Hey it’s Kiley! I will share a personal story that may encourage others to try out for the musical or children’s theater show, here at GCC! The audition may be nerve-racking, but if one perseveres and is casted all freak-outs are worth it! There’s a tangible approach to acting, it’s a craft, like something you can actually touch and work on, and embody something more. On stage I feel most comfortable with myself and this passion will never leave me!
I went into my audition, like a blank canvas, not knowing what to expect. I was handed a script with the words The Effect of Gamma Rays on Man-in the-Moon Marigolds, silently I thought, “what am I getting myself into?” .I was a little nervous and jittery at the same time but I was willing to put myself out there in order to be cast. The director, Ed Scott, was well aged and talked with slow meticulous diction. He was not short but not tall, wearing monochromatic colors that blended in with the room. These subtle details I took in, to help me infer the type of person he was. As he introduced himself and talked about the plot of the production I would take note of his mannerisms. The way he approached the characters he was talking about, I needed to figure out which character I would be best fit for.
I listened intently as he described his vision and the characters involved. The drama is about a struggling single-parent family in the mid 60s, and with only five seen characters. I did not fit the mother or the sick old woman because of age. At the time I had bright red hair and a bold outfit to match. I thought about how my appearance may play a part in getting cast, this made me feel a bit jumpy. Ed had me read Ruth with a woman the would read Beatrice(the mother). We went in the other room, got acquainted and practiced a few times. When the time came to audition I used all my energy to portray this character, who I did not fully understand . The lines I had to say for the scene were written to be manic and irrational. My interpretation at first was a little off. Ed calmly explained Ruth’s character more detailed. Ed had us do the scene one more time.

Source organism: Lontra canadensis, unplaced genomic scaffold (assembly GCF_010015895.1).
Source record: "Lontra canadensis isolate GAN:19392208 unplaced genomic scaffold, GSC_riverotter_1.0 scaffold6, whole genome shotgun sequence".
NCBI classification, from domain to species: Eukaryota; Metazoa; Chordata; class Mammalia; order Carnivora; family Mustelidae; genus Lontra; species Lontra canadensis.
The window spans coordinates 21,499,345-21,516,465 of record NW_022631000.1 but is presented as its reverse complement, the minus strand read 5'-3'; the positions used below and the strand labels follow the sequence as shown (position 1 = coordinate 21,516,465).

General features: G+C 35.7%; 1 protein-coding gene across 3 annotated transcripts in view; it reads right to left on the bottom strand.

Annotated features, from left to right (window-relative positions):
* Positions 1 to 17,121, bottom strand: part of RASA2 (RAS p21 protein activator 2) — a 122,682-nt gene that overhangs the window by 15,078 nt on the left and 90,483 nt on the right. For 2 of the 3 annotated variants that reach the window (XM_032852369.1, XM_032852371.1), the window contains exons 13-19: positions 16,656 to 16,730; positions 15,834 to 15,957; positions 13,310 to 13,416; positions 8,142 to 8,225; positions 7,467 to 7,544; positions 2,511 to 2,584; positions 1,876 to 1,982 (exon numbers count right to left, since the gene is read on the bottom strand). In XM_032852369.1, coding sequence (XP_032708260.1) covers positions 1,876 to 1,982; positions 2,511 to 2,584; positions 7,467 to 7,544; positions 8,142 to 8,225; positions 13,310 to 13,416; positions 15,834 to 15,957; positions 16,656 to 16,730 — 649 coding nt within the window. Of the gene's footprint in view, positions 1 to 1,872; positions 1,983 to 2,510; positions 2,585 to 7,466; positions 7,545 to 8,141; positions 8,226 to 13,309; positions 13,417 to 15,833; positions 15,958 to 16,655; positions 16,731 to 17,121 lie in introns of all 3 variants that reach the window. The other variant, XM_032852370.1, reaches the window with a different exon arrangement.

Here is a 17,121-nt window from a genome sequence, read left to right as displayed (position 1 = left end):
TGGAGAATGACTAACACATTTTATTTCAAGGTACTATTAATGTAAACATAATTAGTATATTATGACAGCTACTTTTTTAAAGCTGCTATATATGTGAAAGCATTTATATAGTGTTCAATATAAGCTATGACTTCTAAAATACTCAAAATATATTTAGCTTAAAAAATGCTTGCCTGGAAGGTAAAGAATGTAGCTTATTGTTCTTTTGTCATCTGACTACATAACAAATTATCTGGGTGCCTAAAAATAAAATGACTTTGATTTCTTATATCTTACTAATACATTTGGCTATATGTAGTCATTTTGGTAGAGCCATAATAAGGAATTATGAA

I went out of my audition not knowing what to expect for the outcome. I was only in 10th grade and did not have much experience in dramas. This was also GTG an adult theater group, so I promised myself that I would not be heartbroken if I did not get a role. I went out of there knowing that there was only 3 parts I could possibly get, the odds were not in my favor. I was pleasantly surprised by a phone call that I had gotten the part and would be Ruth. Practice would start on Monday.